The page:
JBS, the Brazilian meat company, is planning to convert a Colorado lamb processing facility to process beef cuts, further limiting processing facilities for the sheep industry in western states, according to local media reported.
JBS USA Holdings Inc. was expected to close on its purchase of the Mountain States Rosen lamb processing facility in Greeley, Colorado, last Friday but senators and House members from five western states have asked the Justice Department to intervene in the purchase.
“It is our understanding that JBS intends to permanently destroy all of the lamb processing equipment as soon as this week,” the lawmakers led by Sen. Mike Lee, R-Utah, wrote Assistant Attorney General Makan Delrahim last Wednesday.
Mountain States Rosen (MSR) is a farmer cooperative that was owned by 150 ranch families, but the processing plant fell into bankruptcy and JBS bought the plant in bankruptcy court. The MSR plant also happens to be just across the road from the JBS beef processing facility in Greeley. And JBS actually owned and operated the lamb plant before selling it to the cooperative in 2015. The Fence Post reported JBS plans to use the processing plant to grind hamburgers and cut steaks for its beef plant, a plan that will leave western lamb producers with no place to process.
“This is alarming for several reasons,” the lawmakers continued in their letter. “In addition to eliminating hundreds of jobs, MSR’s Greeley facility is one of the largest lamb processing facilities in the region, and serves sheep ranchers from 15 states, including Utah, Montana, South Dakota, Wyoming, and California.”
MSR processed about 360,000 lambs last year and is considered the largest single processing facility in western states.
“This facility competes head-to-head with JBS, which imports all of its lamb products,” the senators and congressmen wrote to DOJ. “Through this acquisition, JBS will eliminate a major domestic competitor in the region and could replace significant quantities of the American-raised lamb with imported products. Industry experts tell us that the lamb processing market does not have the capacity to absorb the lambs currently going to MSR. Approximately 15% to 20% of the U.S. supply may not find a processor when they are ready for market.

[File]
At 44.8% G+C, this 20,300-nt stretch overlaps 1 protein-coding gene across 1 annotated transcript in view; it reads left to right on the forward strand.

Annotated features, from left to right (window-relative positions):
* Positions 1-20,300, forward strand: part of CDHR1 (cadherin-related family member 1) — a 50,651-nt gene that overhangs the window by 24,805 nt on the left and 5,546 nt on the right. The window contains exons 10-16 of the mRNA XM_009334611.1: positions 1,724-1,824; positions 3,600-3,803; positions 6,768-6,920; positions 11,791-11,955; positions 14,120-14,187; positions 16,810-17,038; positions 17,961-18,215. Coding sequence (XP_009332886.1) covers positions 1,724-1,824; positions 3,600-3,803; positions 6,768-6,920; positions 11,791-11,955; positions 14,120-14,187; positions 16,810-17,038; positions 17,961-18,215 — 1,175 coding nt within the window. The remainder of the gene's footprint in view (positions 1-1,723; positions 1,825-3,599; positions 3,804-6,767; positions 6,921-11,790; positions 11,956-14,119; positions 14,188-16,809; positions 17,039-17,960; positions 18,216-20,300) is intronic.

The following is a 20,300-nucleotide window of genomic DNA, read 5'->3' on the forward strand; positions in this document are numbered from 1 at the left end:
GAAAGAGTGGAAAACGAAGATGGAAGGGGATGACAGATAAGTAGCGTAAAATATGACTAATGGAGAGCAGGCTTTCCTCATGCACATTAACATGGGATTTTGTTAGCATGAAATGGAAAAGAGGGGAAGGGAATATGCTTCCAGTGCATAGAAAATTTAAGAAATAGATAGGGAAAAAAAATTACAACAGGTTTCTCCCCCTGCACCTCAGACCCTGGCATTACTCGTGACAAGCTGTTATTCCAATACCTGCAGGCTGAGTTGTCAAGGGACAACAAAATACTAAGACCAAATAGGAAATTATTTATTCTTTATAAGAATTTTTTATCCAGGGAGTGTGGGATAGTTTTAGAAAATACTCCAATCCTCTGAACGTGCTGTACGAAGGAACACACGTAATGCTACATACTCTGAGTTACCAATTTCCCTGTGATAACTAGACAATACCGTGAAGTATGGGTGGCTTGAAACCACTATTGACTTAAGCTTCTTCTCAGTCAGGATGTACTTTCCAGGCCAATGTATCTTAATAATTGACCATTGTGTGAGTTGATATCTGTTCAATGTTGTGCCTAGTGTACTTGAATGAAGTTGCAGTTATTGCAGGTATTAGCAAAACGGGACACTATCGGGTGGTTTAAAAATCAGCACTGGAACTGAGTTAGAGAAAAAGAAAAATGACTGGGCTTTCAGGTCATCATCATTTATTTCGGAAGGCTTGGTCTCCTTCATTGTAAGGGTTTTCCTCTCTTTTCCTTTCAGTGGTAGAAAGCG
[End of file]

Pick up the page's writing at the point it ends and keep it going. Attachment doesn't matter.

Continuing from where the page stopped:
“We are told that many of these family-operated sheep ranches in the Western states may go out of business after this deal, costing the lamb industry potentially hundreds of millions of dollars per year.”
The lawmakers urged the Department of Justice to open an investigation and “take appropriate steps to prevent irreversible actions that might harm the ability of American sheep ranchers to get their products to market until the department can determine how best to protect competition in this significant part of America’s food supply.”
A Utah rancher, Carson Jorgensen, wrote Vice President Mike Pence last week laying out the case that JBS’s purchase of MSR violates antitrust laws. JBS is one of the country’s largest importers of lamb into the United States. Jorgensen called on the Trump administration to invoke the Defense Production Act to avoid shutting down the processing of lambs in western states. “I cannot express enough the urgency and the dire conditions my family and our fellow ranch families will find themselves in, in a matter of weeks and months,” Jorgensen said. “We will be forced out of business and our herds will not be replaced. The lamb market in the U.S. will rely almost exclusively on more and more foreign products, foreign imports and foreign supply chains.”
In an interview on the Red River Farm Network website last week, South Dakota Stockgrowers Association Executive Director James Halverson said, “I don’t know that hardly anybody knew about this before the last couple of days. This raises a lot of red flags, so I think our industry is justified in raising a lot of questions.”
Halverson added that there is still time for sheep producers’ voices to be heard and urged them to call their senators and representatives in Washington.
Besides Lee, signers of the letter included Republican Sens. John Barrasso of Wyoming, Steve Daines of Montana, Mitt Romney of Utah, and Michael Rounds and John Thune of South Dakota.
House members who signed the letter included Republicans Rob Bishop of Utah, Liz Cheney of Wyoming, Greg Gianforte of Montana, Dusty Johnson of South Dakota, Devin Nunes of California and Chris Stewart of Utah.
A copy of the letter was sent to Agriculture Deputy Secretary Steve Censky.
Carson Jorgensen, a Utah sheep rancher, also wrote Vice President Mike Pence about the situation, emphasizing that JBS is foreign-owned.
-The Fence Post — JBS plans switch to beef at Mountain States Rosen lamb plant, leaving lamb producers high and dry: https://www.thefencepost.com/…
-Congressional letter to Assistant Attorney General Delrahim: https://www.lee.senate.gov/…
-Jorgensen letter to Vice President Pence:
DTN Ag Policy Editor Chris Clayton contributed to this report.
Jerry Hagstrom can be reached at firstname.lastname@example.org
Follow him on Twitter @hagstromreport
Source: Jerry Hagstrom, DTN
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